22 Best Books About The Revolutionary War Update 05/2022

Most people write about and study U.S. history, but the American Revolution is a big part of that history. Many books that get a lot of attention focus on the same elite white men over and over again. In the American Revolution, they played a role that’s interesting. But they aren’t even close to the whole story! A lot of books about the Revolutionary War are out there. To help you find your way through them, I’ve put together a list with a lot of different types of books, so you can get a more detailed and accurate picture of the time. There are some nonfiction books about the American Revolution that have been around for a long time. There are also books about the American Revolution that focus on people who aren’t usually included in traditional books about the American Revolution, as well as Revolutionary War books that were written during the time period. There are also romance, fantasy, and science-fiction books about the American Revolution.

There are a lot of people on this list: framers, farmers, pirates, poets, time travelers, turncoats, and more. This list will get you started.

Classic Revolutionary War Books

1776 by David McCullough

In a book that’s full of drama, excitement, and narrative power, “America’s Favorite and Distinguished Historian” tells the story of the year our country was born, 1776, and how it led to a war between Great Britain and its colonial subjects and to the survival of our country in George Washington’s hands.

The Ideological Origins of the American Revolution by Bernard Bailyn

“The Ideological Origins of the American Revolution, which won both the Pulitzer Prize and the Bancroft Prize, has become one of the most important works of American history.” It was called “the most brilliant study of the meaning of the Revolution to come out in a generation” when it first came out. In a second edition, it was expanded to include the national debate over the Constitution.

Liberty’s Daughters: The Revolutionary Experience of American Women, 1750-1800 by Mary Beth Norton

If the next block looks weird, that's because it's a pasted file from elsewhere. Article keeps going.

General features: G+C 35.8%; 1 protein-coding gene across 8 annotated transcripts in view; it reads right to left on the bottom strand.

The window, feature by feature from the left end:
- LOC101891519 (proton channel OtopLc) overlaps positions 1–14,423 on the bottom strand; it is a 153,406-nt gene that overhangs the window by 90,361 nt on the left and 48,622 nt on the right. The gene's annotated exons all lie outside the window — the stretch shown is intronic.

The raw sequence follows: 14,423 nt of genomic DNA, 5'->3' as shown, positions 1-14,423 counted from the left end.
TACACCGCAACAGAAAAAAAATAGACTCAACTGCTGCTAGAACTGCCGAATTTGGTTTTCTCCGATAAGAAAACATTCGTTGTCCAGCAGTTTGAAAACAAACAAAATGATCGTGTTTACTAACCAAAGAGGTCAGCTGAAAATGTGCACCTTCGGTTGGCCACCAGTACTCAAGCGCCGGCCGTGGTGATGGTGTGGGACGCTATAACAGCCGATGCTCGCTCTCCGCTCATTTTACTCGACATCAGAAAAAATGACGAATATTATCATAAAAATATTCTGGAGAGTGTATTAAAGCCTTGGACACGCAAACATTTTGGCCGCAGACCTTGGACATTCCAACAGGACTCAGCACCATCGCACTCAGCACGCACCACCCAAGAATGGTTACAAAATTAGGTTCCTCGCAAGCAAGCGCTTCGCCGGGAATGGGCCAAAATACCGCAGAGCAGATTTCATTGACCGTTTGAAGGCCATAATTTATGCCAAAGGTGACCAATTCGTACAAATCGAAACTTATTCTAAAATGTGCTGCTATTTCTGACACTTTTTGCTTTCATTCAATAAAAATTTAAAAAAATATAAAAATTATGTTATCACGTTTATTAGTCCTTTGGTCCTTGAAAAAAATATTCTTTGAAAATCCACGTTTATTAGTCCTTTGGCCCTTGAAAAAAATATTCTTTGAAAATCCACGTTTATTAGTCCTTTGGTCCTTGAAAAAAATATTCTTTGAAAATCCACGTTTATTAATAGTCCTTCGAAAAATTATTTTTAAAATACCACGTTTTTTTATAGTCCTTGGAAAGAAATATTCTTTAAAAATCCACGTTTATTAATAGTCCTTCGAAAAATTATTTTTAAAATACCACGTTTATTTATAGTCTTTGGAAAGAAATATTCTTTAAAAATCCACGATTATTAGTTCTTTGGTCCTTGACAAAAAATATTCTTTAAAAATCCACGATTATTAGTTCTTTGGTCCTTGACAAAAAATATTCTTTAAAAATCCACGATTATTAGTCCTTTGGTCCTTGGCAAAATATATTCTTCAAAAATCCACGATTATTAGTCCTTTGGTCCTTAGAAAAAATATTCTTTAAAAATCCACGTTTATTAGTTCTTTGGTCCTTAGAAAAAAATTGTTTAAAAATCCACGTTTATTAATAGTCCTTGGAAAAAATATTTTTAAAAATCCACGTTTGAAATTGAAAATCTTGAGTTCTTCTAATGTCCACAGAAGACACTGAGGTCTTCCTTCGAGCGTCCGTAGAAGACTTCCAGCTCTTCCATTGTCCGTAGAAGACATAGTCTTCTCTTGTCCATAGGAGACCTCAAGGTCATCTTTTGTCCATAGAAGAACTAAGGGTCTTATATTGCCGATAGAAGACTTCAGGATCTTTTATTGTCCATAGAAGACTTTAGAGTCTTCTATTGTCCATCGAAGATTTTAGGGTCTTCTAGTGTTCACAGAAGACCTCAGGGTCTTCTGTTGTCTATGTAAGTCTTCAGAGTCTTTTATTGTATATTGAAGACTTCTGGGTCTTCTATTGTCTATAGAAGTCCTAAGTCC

It was first published in 1980, but it has recently been out of print. Liberty’s Daughters is widely thought to be an important book about the history of American women and the Revolution itself.

American Scripture: Making the Declaration of Independence by Pauline Maier

In this lesson, Pauline Maier shows us how to think of the Declaration as both a statement of our national identity and a moral guide for how we live as a country. “It is truly “American Scripture,” and Maier tells us how it came to be. He shows us how the Declaration of Independence was born in the hard and tortuous struggle that led to American independence, and how it was made holy in the nineteenth century.

The Colored Patriots of the American Revolution: Forgotten Black Heroes by William Cooper Nell

As an abolitionist in the 1800s, William Cooper Nell wanted to change how we think about this famous war and show the world how many black soldiers fought and died for the cause of American Independence.

Paul Revere’s Ride by David Hackett Fischer

“Paul Revere’s midnight ride is almost like a myth in American history, but scholars have mostly ignored it and left it to patriotic writers and debunkers.” A top American historian is now taking a hard look at the night of April 18, 1775, and he has found a truth far more amazing than the myths that have been passed down through the generations.

The Whites of Their Eyes: The Tea Party’s Revolution and the Battle over American History by Jill Lepore

In the United States, the past has always been used for political reasons. So did the Confederacy. The Union claimed to have been a part of the Revolution as well. So did Southern segregationists. Civil rights leaders said they were the true sons of liberty, and so did the Southern segregationists, too. This book tells the story of how the founding of the United States has been debated for centuries. It also talks about the Tea Party, Glenn Beck, Sarah Palin, and evangelical Christians’ fight to “take back America.”

Revolutionary War Books About People Who Usually Get Left Out of the Story

Forced Founders: Indians, Debtors, Slaves, and the Making of the American Revolution in Virginia by Woody Holton

Holton shows that when elite Virginians like Thomas Jefferson and George Washington joined their peers from other colonies in announcing that they were breaking away from the British, they did so partly because they were worried about small-scale protests against their own rule.